This is a follow-up post on the distributor management in Emerging Markets. From recent experience, I want to share my main takeaways with you, on what you should bear in mind when you want to terminate the current distributor and go for a new one/go direct.
- First of all, make clear that the market is YOUR market, not the distributor’s: put in time and effort to identify end customers in your market. If the distributor does not cooperate, this is a first good reason to put him under more pressure.
- Convince the new distributor to make a deal with the old one. It is a good test and usually they will happily do this for you. If you play it well, perhaps the old distri wants to be subdistributor.
- Consider taking over some key employees. You don’t want to lose the network your distributor has. Put some money apart to hire the key commercial or technical employees.
- If above does not work, consider ending the existing contract. Keep an eye on all formalities! Most distributor contracts will have a termination clause – are there any serious termination reasons where you can apply the contract? Is a simple written notification enough to stop the automatic prolongation of the contract?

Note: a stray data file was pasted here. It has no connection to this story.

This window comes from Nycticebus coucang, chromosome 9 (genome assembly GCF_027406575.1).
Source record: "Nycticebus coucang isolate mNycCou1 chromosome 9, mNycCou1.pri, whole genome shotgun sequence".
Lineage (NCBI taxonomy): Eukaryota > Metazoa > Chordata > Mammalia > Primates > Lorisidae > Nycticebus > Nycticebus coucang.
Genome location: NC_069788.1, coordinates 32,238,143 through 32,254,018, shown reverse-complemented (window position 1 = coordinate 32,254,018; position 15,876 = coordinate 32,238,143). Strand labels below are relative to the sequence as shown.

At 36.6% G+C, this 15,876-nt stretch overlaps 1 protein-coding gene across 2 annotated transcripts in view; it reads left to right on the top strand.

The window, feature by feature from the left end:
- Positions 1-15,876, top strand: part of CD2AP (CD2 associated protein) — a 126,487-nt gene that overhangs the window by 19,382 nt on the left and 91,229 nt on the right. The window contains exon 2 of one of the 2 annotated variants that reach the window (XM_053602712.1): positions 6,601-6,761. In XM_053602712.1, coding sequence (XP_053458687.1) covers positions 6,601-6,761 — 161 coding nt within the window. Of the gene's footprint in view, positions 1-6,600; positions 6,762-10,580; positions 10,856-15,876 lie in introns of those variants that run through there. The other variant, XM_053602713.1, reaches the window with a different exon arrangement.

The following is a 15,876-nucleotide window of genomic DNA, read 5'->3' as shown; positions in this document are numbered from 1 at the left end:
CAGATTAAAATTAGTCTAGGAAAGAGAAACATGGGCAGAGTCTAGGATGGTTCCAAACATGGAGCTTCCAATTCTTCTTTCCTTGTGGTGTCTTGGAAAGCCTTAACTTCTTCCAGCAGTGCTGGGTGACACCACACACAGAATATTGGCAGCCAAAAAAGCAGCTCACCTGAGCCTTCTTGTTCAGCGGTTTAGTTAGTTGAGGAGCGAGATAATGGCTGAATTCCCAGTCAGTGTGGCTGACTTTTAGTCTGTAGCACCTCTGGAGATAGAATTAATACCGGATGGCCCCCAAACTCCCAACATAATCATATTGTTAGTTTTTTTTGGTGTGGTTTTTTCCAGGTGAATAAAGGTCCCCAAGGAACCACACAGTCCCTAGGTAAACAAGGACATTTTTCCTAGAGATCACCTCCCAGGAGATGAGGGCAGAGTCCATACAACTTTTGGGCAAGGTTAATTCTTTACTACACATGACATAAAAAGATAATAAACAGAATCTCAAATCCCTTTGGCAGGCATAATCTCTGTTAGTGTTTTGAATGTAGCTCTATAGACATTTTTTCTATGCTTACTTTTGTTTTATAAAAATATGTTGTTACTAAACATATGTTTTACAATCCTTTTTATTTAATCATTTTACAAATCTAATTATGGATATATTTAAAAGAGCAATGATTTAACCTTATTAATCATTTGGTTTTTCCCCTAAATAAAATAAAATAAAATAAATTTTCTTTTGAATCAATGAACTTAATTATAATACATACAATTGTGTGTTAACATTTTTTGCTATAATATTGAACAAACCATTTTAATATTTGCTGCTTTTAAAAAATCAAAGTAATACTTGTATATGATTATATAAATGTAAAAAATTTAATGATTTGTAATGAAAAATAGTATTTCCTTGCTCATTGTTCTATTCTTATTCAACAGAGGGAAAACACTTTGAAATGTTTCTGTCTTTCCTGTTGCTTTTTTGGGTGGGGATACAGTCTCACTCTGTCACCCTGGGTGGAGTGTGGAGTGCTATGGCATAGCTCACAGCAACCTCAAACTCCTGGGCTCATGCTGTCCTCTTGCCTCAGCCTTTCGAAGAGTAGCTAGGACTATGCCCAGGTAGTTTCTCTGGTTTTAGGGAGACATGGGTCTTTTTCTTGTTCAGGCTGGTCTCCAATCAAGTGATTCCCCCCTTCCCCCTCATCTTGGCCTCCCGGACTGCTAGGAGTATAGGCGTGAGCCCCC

- It is never as easy as you and your new partner think it will be. Even if you comply with all formalities of the contract, you can still have lawsuits and payments you did not foresee, usually based on the ‘common practice’ of the country, which exceeds the contract arrangements. Happens also in EU!
- Make a good presentation to both the old and the new distributor WHY you want to change. It is never a change for the sake of it. Both for the learning of the counter party, to frame discussions and as a preparation of a potential lawsuit for indemnification, you might want to prepare all the right reasons why the change is done. Tell everybody this is a business discussion and they need to leave the lawyers at home.
- Seek ample local legal advice. Is there a contract in place? Prepare for an indemnification to be paid. Who owns the product registration? Who does service? How to avoid parallel import? Do they have big projects in the pipeline? Do they still owe large amounts of money?
- Contact the end customers together with the new distributor, make a road trip introducing him.
- Take care of your internal PR. Prepare a worst and best case scenario. Communicate the worst case scenario internally. As this is a process that can take months, you might want to imply this in financial forecasts & budgets.
- Know the rules and legislation on distributor management and payouts in countries other than their own market. (e.g. UK bribery act applies to all companies in EU)
- With the new distributor: organize ongoing proactive performance management. Monthly or quarterly dashboards, plan visits, appoint a ‘relationship manager’ in the contract. Go through their sales prospects together, product phase-in and phase-outs, big tenders coming etc.
These were the main points I would think of, let me know if you have any additions.